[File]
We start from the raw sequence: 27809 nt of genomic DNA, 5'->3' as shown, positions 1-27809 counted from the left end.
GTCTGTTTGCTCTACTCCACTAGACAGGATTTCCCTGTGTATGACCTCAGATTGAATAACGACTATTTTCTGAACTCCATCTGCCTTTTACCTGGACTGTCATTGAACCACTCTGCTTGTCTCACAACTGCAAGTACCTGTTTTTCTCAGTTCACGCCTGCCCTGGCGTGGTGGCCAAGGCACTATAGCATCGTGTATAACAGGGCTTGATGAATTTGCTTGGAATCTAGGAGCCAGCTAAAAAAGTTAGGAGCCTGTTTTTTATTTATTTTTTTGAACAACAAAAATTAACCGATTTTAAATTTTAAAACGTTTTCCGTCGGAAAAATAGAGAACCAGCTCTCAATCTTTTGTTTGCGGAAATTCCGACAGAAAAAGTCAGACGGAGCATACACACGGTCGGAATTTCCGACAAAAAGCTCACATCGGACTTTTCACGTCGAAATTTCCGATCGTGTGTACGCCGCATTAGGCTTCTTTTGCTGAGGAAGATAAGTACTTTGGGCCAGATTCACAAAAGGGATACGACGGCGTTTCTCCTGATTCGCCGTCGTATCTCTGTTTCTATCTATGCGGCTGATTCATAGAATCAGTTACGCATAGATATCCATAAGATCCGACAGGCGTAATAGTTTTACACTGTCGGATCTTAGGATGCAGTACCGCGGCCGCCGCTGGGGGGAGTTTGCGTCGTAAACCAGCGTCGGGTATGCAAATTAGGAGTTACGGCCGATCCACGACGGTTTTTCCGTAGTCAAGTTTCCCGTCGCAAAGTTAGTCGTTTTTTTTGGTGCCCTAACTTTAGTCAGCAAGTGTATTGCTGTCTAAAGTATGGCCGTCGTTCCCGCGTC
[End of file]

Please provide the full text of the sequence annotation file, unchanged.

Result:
We start from the raw sequence: 27809 nt of genomic DNA, 5'->3' as shown, positions 1-27809 counted from the left end.
GTCTGTTTGCTCTACTCCACTAGACAGGATTTCCCTGTGTATGACCTCAGATTGAATAACGACTATTTTCTGAACTCCATCTGCCTTTTACCTGGACTGTCATTGAACCACTCTGCTTGTCTCACAACTGCAAGTACCTGTTTTTCTCAGTTCACGCCTGCCCTGGCGTGGTGGCCAAGGCACTATAGCATCGTGTATAACAGGGCTTGATGAATTTGCTTGGAATCTAGGAGCCAGCTAAAAAAGTTAGGAGCCTGTTTTTTATTTATTTTTTTGAACAACAAAAATTAACCGATTTTAAATTTTAAAACGTTTTCCGTCGGAAAAATAGAGAACCAGCTCTCAATCTTTTGTTTGCGGAAATTCCGACAGAAAAAGTCAGACGGAGCATACACACGGTCGGAATTTCCGACAAAAAGCTCACATCGGACTTTTCACGTCGAAATTTCCGATCGTGTGTACGCCGCATTAGGCTTCTTTTGCTGAGGAAGATAAGTACTTTGGGCCAGATTCACAAAAGGGATACGACGGCGTTTCTCCTGATTCGCCGTCGTATCTCTGTTTCTATCTATGCGGCTGATTCATAGAATCAGTTACGCATAGATATCCATAAGATCCGACAGGCGTAATAGTTTTACACTGTCGGATCTTAGGATGCAGTACCGCGGCCGCCGCTGGGGGGAGTTTGCGTCGTAAACCAGCGTCGGGTATGCAAATTAGGAGTTACGGCCGATCCACGACGGTTTTTCCGTAGTCAAGTTTCCCGTCGCAAAGTTAGTCGTTTTTTTTGGTGCCCTAACTTTAGTCAGCAAGTGTATTGCTGTCTAAAGTATGGCCGTCGTTCCCGCGTC